... in endless cups of tea
The British have an outstanding tradition that if someone is upset in any way we make them a cup of tea. I, for one, will not knock this important, if bizarre, ceremony.
Tea has for many come to symbolise the opening up of dialogue in workplaces or at home. 'Would you like a cup of tea?' is a question which can mean 'would you like to talk to me/let me talk to you about how my day is going?' It can also provide much needed hydration (or dehydration if you drink too much) when one is working hard.
I remember many years ago a friend came to stay at my family home during the university holidays, with a big essay due (or it may have been a dissertation, in fact) and my mother made her what seemed like endless cups of tea. She also provided a plate of biscuits, the entirety of which disappeared. I wouldn't suggest for a moment that cups of tea (or entire plates of biscuits) are a solution to most of our problems... not at all.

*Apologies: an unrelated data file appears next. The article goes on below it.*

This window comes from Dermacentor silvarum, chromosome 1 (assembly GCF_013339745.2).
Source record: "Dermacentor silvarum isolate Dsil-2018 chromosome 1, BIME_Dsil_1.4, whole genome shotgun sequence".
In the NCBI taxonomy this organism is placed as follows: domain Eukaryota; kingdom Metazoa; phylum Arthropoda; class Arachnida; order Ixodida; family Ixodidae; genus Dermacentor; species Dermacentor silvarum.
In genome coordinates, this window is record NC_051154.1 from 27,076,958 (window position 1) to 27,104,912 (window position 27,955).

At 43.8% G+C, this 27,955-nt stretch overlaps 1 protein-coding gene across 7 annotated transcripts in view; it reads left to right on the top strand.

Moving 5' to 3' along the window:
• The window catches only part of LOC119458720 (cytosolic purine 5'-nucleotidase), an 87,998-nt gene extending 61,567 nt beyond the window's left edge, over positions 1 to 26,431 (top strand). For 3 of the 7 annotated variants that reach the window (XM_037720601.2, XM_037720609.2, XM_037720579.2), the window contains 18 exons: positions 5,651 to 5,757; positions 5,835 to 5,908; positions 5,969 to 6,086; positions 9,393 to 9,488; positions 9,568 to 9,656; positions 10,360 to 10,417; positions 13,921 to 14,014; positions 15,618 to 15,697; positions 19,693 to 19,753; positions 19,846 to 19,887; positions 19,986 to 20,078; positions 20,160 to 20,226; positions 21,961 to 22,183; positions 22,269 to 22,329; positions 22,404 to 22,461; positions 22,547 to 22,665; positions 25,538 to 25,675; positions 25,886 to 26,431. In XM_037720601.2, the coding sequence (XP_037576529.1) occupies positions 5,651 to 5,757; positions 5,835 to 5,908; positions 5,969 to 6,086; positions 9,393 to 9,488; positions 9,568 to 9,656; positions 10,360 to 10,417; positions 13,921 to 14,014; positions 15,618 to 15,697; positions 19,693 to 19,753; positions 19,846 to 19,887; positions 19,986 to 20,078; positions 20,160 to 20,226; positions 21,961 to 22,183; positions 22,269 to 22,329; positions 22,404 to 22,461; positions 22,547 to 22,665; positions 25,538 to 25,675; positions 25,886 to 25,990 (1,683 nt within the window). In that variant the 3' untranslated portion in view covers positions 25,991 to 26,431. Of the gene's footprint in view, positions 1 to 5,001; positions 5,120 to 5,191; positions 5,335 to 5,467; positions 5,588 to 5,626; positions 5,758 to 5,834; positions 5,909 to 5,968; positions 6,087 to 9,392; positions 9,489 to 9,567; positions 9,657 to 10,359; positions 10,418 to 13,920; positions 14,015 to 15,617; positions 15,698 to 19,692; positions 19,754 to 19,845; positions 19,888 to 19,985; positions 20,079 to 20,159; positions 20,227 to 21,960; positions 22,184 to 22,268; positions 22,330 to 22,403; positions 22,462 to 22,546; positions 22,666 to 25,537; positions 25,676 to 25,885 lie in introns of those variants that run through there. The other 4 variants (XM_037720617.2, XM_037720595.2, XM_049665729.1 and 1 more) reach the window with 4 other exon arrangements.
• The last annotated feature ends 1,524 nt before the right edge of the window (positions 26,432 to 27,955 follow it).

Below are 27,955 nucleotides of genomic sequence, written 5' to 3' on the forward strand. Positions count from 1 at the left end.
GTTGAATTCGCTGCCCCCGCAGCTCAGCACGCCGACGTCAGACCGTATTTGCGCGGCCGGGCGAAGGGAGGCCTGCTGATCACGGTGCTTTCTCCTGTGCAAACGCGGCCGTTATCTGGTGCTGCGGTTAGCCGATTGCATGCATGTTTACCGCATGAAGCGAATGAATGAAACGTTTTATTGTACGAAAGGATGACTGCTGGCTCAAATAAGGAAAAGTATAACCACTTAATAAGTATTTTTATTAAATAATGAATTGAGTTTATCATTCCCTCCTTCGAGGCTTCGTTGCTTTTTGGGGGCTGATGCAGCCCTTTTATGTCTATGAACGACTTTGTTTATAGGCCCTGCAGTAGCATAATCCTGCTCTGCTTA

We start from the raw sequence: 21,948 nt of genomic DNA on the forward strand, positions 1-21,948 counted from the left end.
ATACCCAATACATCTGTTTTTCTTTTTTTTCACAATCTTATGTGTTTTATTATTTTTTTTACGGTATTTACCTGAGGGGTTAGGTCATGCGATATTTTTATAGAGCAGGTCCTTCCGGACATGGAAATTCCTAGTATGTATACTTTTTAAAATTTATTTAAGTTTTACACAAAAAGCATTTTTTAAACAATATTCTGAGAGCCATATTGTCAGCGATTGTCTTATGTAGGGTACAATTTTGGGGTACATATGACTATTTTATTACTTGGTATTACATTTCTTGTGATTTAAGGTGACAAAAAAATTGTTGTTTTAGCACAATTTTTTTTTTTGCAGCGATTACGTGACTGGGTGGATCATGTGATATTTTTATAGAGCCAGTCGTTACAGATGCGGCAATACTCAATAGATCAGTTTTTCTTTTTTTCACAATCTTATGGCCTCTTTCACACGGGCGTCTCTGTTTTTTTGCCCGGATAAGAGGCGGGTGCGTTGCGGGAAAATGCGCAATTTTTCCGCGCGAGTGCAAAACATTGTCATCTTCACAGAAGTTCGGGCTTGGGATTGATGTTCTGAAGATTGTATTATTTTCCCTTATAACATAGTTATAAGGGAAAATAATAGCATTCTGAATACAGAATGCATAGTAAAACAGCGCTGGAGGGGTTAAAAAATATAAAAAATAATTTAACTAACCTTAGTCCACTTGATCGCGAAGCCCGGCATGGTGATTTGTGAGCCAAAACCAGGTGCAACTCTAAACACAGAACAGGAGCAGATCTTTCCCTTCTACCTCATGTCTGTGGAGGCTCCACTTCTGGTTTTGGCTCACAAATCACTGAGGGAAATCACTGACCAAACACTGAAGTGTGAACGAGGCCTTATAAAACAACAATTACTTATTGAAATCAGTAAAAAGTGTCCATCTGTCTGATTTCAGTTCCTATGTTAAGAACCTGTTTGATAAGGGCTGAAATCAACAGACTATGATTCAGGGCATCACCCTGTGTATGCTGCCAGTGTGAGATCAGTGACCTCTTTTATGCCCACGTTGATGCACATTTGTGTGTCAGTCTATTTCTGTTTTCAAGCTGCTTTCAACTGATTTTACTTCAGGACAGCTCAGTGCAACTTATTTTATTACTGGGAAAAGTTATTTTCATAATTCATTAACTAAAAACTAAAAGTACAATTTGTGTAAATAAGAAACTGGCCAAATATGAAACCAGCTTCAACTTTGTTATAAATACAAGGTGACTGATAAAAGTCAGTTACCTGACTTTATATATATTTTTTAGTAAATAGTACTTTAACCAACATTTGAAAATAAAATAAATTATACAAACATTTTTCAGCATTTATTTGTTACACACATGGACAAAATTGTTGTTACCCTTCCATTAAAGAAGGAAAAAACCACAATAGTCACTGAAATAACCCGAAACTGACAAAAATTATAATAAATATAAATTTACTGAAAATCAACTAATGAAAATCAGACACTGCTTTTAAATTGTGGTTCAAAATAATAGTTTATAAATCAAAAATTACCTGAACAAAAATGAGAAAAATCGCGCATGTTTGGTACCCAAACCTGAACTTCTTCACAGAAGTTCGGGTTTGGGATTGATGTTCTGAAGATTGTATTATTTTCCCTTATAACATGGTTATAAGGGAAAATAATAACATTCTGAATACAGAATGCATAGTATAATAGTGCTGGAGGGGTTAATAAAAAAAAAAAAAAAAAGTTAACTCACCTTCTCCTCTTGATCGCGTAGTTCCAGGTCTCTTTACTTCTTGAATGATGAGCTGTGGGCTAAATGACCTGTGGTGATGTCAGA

The point is though, that my mother set me an amazing example. Whenever I feel like my acts of kindness go unnoticed, and develop a chip on my shoulder, I remember times when people have engaged in these extraordinary acts of everyday love. I think of Mary, Jesus' mother, and of Martha of course, but I also remember Jesus, who washed his disciples feet, and when they had come back from a long night's fishing made them breakfast on the shore of Galilee.